In mathematics, a Set is typically thought of as a collection of distinct objects that is usually defined by some rule that determines whether they are a member of that particular Set.  For example, a Set could be defined to contain "all the odd numbers under 100" or "every number divisible by 2" or whatever.  The main points here being that the objects in a Set are distinct (i.e. NO duplicate objects are allowed) and the objects are not ordered or sorted in any way.  (If you really feel the need to geek out on Set Theory, be my guest).

According to the MSDN Documentation for HashSet, "a set is a collection that contains no duplicate elements, and whose elements are in no particular order."  Sound familiar?  In the .NET Base Class Library, there has never been a true Set class until now with the release of .NET 3.5 and the brand-spanking-new System.Collections.Generic.HashSet<T> class.

In the past, when we needed to implement a Set in .NET, we sort of bastardized the List<T> or other unsuspecting Collection classes into something like this:

  1. int[] intArray = new int[]{ 1, 2, 5, 7, 4, 1, 7, 9, 8};
  2. List<int> intList = new List<int>();
  3. foreach(int theInt in intArray)
  4. {
  5.   // checking to make sure that the object is not in our List before adding
  6.   //  so we are calling Contains() and then Add() on every time through the loop
  7.   if (!intList.Contains(theInt))
  8.     intList.Add(theInt);
  9. }

What we needed was a Set that would let us just keep adding objects to it and free us from having to worry about it being there first.  A recent example of when I really needed a true Set class was while working on the Weather WidgetThe Weather Channel provides some 40+ images for use in their SDK, yet in the Weather Widget I never need more than maximum of 11 (and usually less as there is usually duplication).  So, I had the idea to dynamically zip the images that I actually needed for a given Zip Code and use that file for my image assets in Silverlight via CreateXamlFromDownloader. Obviously, I don’t want these images duplicated in the zip file.  So, I came up with this:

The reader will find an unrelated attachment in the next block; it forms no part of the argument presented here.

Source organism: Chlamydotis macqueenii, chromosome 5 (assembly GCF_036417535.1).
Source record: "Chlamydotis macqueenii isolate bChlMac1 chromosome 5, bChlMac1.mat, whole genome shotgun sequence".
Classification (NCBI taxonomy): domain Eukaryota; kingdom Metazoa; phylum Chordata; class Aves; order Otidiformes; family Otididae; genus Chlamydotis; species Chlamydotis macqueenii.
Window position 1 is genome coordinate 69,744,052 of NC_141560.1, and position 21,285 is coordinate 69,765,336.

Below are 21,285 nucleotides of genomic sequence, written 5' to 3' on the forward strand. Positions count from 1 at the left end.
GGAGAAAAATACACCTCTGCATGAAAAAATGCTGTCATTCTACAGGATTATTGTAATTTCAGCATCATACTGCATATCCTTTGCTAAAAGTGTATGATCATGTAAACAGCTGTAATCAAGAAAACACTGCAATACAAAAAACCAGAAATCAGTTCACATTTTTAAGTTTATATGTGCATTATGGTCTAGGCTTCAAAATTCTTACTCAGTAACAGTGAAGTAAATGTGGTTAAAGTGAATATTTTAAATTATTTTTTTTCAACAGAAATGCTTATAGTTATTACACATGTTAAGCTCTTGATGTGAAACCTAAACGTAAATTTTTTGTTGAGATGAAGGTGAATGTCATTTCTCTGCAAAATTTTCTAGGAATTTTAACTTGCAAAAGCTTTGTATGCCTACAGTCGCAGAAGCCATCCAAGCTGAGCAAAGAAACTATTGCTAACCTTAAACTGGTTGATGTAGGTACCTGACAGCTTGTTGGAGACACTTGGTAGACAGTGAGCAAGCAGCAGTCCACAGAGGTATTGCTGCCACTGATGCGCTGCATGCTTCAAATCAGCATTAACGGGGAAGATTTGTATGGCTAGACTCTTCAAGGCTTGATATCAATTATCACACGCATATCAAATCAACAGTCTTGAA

1. HashSet<string> assets = new HashSet<string>();
  2. foreach (ForecastDay day in forecast.Days)
  3. {
  4.   // no Exception here if duplicate…it just doesn't add it.
  5.   assets.Add(Server.MapPath(String.Format("~/images/{0}", day.IconDay)));
  6. }
  7. Utility.WriteZipFile(assets.ToArray<string>());

This just scratches the surface of what HashSet<T> is capable of.  There are member methods available for most Set operations, such as IntersectWith(), UnionWith(), IsSubsetOf(), IsSupersetOf(), RemoveWhere(), etc.   Here’s a link to all of the HashSet<T> Members.

Recall that being a member of a set depends on some rule that determines this membership.  With the HashSet<T>, you can define your own rule of what it means to be in a Set.  For a good example of defining your own EqualityComparer, see Introducing HashSet<T> from Kim Hamilton on the BCL Team Blog.

So, welcome the New Kid on the Block to the Generic Collections.

One last random link I had on the subject for those interested in LINQ:

Good side-by-side comparison of the HashSet and LINQ Set Operations

A Better Way to Remove a Trailing Slash from a Path

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Posted on 18th January 2008 by r2 in C#

How many times have you written this to trim a trailing slash from a path:

  1. if (myPath.EndsWith("\\"))   /* or "/" in the case of a URI  */
  2.   myPath = myPath.Substring(0, myPath.Length-1);

Next time, try this:

  1. myPath = myPath.TrimEnd(new char[]{'\\', '/'});

In addition to String.TrimStart() and String.TrimEnd(), there is an overload on String.Trim() that accepts a character array. There are good examples of usage in the MSDN Library. Here
are the links:

System.String Trim(char[]) TrimStart(char[]) TrimEnd(char[])

My First Look at the (Silver)Light

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Posted on 7th January 2008 by r2 in ASP.NET Ajax |Expression |Silverlight 1.0

Over the holidays, I was finally able to catch up on some reading and take some time to play with Silverlight 1.0.  The two books that I spent the most time with are